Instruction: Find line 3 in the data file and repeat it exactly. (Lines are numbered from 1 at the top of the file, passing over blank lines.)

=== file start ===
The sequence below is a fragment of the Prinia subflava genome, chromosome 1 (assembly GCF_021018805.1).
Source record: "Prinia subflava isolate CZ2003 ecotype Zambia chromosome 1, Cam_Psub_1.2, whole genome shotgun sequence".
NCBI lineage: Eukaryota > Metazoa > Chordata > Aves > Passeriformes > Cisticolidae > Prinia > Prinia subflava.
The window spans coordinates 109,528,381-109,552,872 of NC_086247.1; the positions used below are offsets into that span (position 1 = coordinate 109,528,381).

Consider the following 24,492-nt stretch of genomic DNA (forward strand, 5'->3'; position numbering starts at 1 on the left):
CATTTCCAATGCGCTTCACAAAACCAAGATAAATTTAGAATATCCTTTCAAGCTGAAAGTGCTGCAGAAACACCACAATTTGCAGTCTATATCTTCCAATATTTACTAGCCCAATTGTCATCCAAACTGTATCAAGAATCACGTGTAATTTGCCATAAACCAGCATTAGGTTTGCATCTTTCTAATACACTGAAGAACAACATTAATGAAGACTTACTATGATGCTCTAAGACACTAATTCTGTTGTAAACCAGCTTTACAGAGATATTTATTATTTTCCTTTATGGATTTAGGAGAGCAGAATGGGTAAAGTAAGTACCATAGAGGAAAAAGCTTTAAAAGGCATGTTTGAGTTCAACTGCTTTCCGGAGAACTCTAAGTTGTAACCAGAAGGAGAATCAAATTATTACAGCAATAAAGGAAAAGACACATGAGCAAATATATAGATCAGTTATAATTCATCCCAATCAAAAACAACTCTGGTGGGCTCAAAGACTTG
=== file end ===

NCBI lineage: Eukaryota > Metazoa > Chordata > Aves > Passeriformes > Cisticolidae > Prinia > Prinia subflava.